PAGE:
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See the Fascinating World of the Pyramids of Egypt in Vienna's Proximity

Published: June 7, 2018; 20:00 · (Vindobona)

The pyramids of Egypt have been fascinating people since they emerged 4,600 years ago. The ancient Greeks were already standing before the Pyramids of Giza in awe and counted them among the Seven Wonders of the World. They impress with their appearance and architecture and, as part of gigantic complexes, they were the burial sites of the Egyptian kings and the elite for centuries. The exhibition “The Fascinating World of the Pyramids” at the MAMUZ Museum Mistelbach shows the perfection with which the impressive monuments were built in ancient Egypt and what influence pyramids have today on architecture, fashion and art.

The Pyramids of Giza / Picture: © Wikimedia Commons / Ricardo Liberato (All Gizah Pyramids) [CC BY-SA 2.0]

Emerging thousands of years ago, the pyramids of Egypt still fascinate people today. They are an impressive illustration of the building knowledge of this ancient civilisation.

For many dynasties the pyramids were used as a burial site and, for decades, they were part of the everyday lives of the ancient Egyptians who built them. But to this day the pyramids of Egypt raise many questions: What significance did they have? How were they built? And what connects pyramids and obelisks?

The pyramids impress with gigantic dimensions and imposing architecture, but little is known about how they were built. How many workers were involved in the construction of a pyramid? How long did it take to complete a pyramid? The written sources say nothing. For decades, archaeologists from all over the world have been working to uncover these secrets. Their findings related to the construction of the pyramids give an indication of the effort required to build the Egyptian pyramids, whose architecture changed over the course of the millennia. At MAMUZ Museum Mistelbach scale models of many different pyramids illustrate the fascinating change in their architecture.

With the exhibition “The Fascinating World of the Pyramids”, MAMUZ Museum Mistelbach is concentrating on these impressive monuments and taking a look at the world of ancient Egypt. Visitors can get a real feel of the associated cults, rituals and conceptions of the afterlife thanks to original finds. One of the highlights of the exhibition is the reconstructed burial chamber of Sennedjem. Featuring scenes from life, daily routine and the Egyptian world of the gods, the frescoes give an insight into this long-gone era. Depictions of the deities Isis and her sister Nephthys and also Osiris show examples of the belief of the Egyptians that they would successfully overcome death and be resurrected: the true-to-the-original chamber makes it clear that the Egyptians, when building their graves, were thinking of their future in the afterlife.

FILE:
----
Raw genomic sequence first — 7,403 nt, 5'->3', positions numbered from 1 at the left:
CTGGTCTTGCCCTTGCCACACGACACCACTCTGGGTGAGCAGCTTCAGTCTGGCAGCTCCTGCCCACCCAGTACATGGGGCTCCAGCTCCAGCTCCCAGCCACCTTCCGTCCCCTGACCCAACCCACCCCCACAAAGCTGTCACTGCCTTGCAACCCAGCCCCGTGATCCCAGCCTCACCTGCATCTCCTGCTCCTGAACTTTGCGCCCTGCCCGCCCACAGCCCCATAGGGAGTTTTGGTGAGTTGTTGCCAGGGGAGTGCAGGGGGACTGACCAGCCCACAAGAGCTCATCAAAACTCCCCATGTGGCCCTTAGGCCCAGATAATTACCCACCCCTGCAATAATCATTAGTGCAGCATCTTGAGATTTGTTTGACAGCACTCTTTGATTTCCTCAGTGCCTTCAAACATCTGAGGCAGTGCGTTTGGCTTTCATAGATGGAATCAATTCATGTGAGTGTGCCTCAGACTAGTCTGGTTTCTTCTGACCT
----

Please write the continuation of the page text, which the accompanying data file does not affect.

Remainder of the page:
The enthusiasm in Europe for the ancient civilisation reached a high point with Napoleon’s Egyptian campaign at the end of the 18th century. The exhibition reproduces Egyptomania using examples from Austria, Germany and Switzerland and shows its influence on crafts, fashion, horticulture and music. Theatre designs for performances such as “Aida” and “The Magic Flute” or the Pantheon in Wörlitz (Germany) equipped with Egyptian frescoes and statues show that pyramids and obelisks served as a source of inspiration worldwide for many areas of life. In Austria many monuments, burial sites like the one of Maria Christina in the Augustinian Church in Vienna, and sculptures in Schönbrunn Palace or the Heldenberg Memorial show the influence of the cult of Egypt on our lives and the way we think.

Museum Mistelbach
Waldstraße 44-46
2130 Mistelbach
Tel. 02572/20719

until November 25, 2018

The ticket is valid for the entire museum of prehistory Urgeschichtemuseum MAMUZ - Schloss Asparn/Zaya, Museum Mistelbach
Adults: € 10
Reduced price: € 8 (groups, students up to the age of 26, senior citizens, youths aged 15 – 18)
Children (11 – 14 years): € 3
Pupils coming as a class: € 3
Family offer: free entry for children up to the age of 10 if accompanied by a parent/guardian